"Follow me and stick close," he says as we roam the labyrinths of narrow alleyways in Marrakesh.
"Tourists have been doing this for hundreds of years; they love the noise, colour and great shopping."
I was more concerned about being run over as young men on motorbikes whiz around the sharp corners and others pushing carts yell out to move as you walk along the alleyways.
"Ah yes, that's why you have to follow me," Abdallah says.
We have spent several days in Marrakesh seeing it in all its glory and now it's retail therapy time.
We cross the city’s famous market square, Jemaa el Fna, which is bustling with people just as it has for one thousand years.
It's an amazing sight with cobras doing dances from frayed woven baskets and women painting henna patterns, men selling cigarettes and lots of orange and date stalls.
It seems everyone is yelling. It's mesmerising but easy to get lost. Thank goodness for Abdallah.
It doesn't take long to discover that shopping is one of the big drawcards of any visit to Morocco and in Marrakesh, you will find a treasure trove of goodies from inexpensive throws, rugs, dishes, jewellery to artwork and musical instruments.
Then there are expensive carpets, finest linens and wonderful artworks.
There are two types of shopping in this city - the souks where generations of stallholders have been making and selling the same items for centuries and chic artisan boutiques in the new city and suburban areas where handcrafted goods come attached with a hefty price tag.
Take your best haggling skills with you to the souks but remember, the stallholders have had a lot of practice, so start at half price and if they let you walk away you know you are too low.
Morocco's largest souk stretches from between Jemaa el Fna and the Ben Youssef Mosque.
You can shop till you drop from 9am to 7pm.
As a rough guide, head to Souk Semmarine for pottery of all shapes and sizes, textiles stalls and clothing shops filled with embroidered kaftans and soft pashminas that you will want to buy by the dozen. Check the quality of the pashminas then buy in bulk - they make great gifts and are easy to pack and you can pick them up for under $10.
If it is bling that takes your fancy, try the jewellery souk, Souk des Bijoutin and for great photographic opportunities, the Spice Square off Souk Semmarine is magical with its mountains of vivid coloured spices.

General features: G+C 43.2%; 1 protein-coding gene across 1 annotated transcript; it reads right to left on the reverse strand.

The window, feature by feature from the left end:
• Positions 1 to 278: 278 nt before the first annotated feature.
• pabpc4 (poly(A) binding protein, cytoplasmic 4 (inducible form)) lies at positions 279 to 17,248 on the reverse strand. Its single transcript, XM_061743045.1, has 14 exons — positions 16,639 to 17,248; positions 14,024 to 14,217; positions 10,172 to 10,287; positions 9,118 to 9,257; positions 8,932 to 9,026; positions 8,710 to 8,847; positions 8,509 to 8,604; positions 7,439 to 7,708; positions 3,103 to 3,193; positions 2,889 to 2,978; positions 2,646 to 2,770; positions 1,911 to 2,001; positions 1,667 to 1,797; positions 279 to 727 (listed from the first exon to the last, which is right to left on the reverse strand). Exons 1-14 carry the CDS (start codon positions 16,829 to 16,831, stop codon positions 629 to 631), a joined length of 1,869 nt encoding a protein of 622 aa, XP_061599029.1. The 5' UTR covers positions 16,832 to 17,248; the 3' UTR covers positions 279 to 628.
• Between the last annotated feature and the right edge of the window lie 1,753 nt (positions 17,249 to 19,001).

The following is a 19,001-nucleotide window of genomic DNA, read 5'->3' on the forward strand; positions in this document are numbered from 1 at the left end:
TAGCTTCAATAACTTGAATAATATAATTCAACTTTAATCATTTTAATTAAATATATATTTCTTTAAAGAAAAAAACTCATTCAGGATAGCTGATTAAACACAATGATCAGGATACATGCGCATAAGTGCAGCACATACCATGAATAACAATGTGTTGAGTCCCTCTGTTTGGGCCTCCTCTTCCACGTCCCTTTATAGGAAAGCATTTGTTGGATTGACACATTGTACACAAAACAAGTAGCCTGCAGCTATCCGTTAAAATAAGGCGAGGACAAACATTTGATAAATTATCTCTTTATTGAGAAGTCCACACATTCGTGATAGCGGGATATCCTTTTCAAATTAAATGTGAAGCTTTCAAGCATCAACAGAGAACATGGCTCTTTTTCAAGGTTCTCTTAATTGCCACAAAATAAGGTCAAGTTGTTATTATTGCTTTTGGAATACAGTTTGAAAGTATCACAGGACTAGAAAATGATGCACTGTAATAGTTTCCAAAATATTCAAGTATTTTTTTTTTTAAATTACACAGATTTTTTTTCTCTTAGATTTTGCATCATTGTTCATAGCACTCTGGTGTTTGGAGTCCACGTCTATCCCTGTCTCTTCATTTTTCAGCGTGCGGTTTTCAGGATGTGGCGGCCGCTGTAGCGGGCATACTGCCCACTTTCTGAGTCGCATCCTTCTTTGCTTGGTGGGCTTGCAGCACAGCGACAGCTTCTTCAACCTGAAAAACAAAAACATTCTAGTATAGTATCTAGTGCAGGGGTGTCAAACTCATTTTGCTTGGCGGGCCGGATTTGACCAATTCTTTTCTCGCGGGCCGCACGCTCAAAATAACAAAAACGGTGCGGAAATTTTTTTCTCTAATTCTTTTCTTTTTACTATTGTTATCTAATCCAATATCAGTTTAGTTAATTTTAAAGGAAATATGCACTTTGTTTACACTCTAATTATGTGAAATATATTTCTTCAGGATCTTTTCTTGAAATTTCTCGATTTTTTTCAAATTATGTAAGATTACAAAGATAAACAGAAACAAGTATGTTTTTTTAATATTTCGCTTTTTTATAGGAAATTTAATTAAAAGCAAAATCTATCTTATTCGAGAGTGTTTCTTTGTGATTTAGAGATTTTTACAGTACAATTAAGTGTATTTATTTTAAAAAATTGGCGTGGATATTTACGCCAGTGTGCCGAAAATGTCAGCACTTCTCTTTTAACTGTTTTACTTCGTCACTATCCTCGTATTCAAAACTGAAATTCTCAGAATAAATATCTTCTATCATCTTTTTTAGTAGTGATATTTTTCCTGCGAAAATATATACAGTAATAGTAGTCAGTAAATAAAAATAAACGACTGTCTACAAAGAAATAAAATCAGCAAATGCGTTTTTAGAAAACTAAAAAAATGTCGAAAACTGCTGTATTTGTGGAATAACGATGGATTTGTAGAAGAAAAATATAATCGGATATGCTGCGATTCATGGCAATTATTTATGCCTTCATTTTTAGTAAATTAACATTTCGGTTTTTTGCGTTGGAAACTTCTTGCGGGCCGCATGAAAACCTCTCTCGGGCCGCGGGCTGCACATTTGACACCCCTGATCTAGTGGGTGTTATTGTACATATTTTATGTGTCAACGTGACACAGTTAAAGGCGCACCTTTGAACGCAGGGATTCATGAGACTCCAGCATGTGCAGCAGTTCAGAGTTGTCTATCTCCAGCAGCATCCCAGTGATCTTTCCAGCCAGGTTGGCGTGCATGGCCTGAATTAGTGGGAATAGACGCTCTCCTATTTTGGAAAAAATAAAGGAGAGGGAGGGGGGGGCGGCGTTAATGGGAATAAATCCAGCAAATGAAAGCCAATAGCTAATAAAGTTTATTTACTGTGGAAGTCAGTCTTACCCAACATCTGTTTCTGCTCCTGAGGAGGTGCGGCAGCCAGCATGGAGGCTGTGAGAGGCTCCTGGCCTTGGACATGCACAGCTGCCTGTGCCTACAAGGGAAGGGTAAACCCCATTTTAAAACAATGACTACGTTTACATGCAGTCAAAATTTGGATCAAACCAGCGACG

Polished copper and brass lanterns, candlesticks, silver trays, teapots and lamps, which are all good buys, can be found at Souk el Attarine and we pick up some bargains but it is Souk Smata, the shoe souk that proves my undoing.
Abdallah also takes us to Souk Chouari, the working carpenters' headquarters, where we watch a wood carver work a lathe with his toes making a tiny chess set.
We then stop and listen to the rhythmic sound of metal being pounded as we approach the blacksmiths' souks, Souk Haddadine, at the northern edge of the markets.
Artisans work in tiny workshops with red hot metal twisting the iron into all shapes and patterns creating modern filigree decorative goods as well as door locks, household window frames, animal cages and farm utensils. Next we head to the dyers' souks where colourful skeins of wool and silk in shades of hot pink, crimson reds, deep yellows and sky blue are hung out to dry at Souk des Teinturiers.
Exhausted, we head back to our beautiful boutique riad, a traditional Moroccan house with courtyard and garden that's a haven in the medina.
We collapse on the comfy day beds by the pool then sip mint tea in the garden and nibble dainty pastries from the cafe while we plan our next shopping trip.
Someone once told me that Marrakesh quickly casts a spell on you and it certainly does. We leave with bags bulging with so many treasures found in the souks and wonderful memories.
Published under license from Well Travelled